If we in our daily lives operate primarily from sympathetic stimulation, we will tend to react in the same way, instinctively, to different situations. When these reactions are repeated, they eventually create profound habits. Stress becomes our habitual way of managing life’s events over time.
The four phases of stress
If you’re often tense and stressed, your body will reflect this stress over time. You get a worry wrinkle between your eyes, tense facial features around your mouth, shoulders up at your ears, or a slouched body posture. What I heard from my mother growing up, “Stop making those faces, you’ll end up looking like that,” is actually in reality.
High stress over a long period of time means that the stress becomes chronic and it leads to diseases, injuries and low energy. At times of stress, you automatically begin breathing more. Chronic stress causes a poor breathing pattern to become permanent, and make it even harder to relax.
Problems arise if you spend too little time in the recovery phase and too much time in the emergency and fight phases. When being exposed to prolonged stress, your body won’t hold up as long and you end up in the exhaustion phase. Conscious Breathing is a powerful tool to take you from the emergency-fight/flight and exhaustion phase back to the baseline (recovery phase).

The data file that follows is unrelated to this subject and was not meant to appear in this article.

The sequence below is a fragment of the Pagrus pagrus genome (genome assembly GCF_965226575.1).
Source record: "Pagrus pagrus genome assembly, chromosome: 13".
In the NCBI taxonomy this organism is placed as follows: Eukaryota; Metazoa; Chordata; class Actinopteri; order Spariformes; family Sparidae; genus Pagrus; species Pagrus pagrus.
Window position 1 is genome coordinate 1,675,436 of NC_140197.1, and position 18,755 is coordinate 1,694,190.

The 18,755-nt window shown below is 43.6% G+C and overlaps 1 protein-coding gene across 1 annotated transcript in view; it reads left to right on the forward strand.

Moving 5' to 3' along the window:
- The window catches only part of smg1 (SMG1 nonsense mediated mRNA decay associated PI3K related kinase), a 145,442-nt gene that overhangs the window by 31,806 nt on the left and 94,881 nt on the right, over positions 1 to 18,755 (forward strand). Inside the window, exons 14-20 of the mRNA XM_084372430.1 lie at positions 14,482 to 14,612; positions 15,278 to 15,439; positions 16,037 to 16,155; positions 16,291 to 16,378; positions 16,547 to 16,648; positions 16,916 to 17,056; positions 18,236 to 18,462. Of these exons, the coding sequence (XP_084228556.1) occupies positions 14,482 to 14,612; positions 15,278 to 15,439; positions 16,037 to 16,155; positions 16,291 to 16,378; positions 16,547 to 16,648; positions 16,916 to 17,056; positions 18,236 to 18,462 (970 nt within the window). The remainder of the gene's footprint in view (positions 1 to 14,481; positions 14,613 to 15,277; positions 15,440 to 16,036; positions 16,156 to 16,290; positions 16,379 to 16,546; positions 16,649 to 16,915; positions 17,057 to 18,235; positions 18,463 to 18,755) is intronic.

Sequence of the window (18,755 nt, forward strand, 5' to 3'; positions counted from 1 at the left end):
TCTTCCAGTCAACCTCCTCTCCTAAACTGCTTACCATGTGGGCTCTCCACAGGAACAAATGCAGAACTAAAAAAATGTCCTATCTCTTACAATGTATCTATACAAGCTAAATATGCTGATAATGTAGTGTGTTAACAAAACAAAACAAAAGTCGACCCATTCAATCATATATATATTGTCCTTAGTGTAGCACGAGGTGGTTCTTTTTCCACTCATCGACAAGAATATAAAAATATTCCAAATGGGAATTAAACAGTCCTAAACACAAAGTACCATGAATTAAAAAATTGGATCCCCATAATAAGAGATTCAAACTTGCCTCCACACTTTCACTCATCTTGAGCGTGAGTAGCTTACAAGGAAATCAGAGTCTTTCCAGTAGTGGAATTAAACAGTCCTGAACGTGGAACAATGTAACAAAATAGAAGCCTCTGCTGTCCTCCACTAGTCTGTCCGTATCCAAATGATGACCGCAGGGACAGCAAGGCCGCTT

Our inherent stress response doesn’t work in today society
Throughout our evolution, sympathetic activity (fight/flight/freeze) has been crucial to our survival. If we look at how we live today, we can see that we rarely end up in situations that really require fighting or fleeing.
When adrenaline pumps into your body, a variety of changes take place to get you ready to run away from danger or to defend yourself. However, this stone-age reaction is not effective when you sit in an office chair and the stress consists of a difficult email or an angry customer on the phone. You don’t turn to fight or flight, but just remain seated in your office chair thinking bad thoughts or sighs in resignation.
What happens if fight or flight lasts too long, is that you end up in a state of freeze where your reserves are exhausted and you give up and become apathetic and unable to act.
We simply need to upgrade our inherited stress response so that it is adapted to today’s society. Learn more about the close connection between breathing, stress and difficult emotions and thereafter how you can upgrade your stress response and thereby calm down a racing mind.
This article is based on the book Conscious Breathing.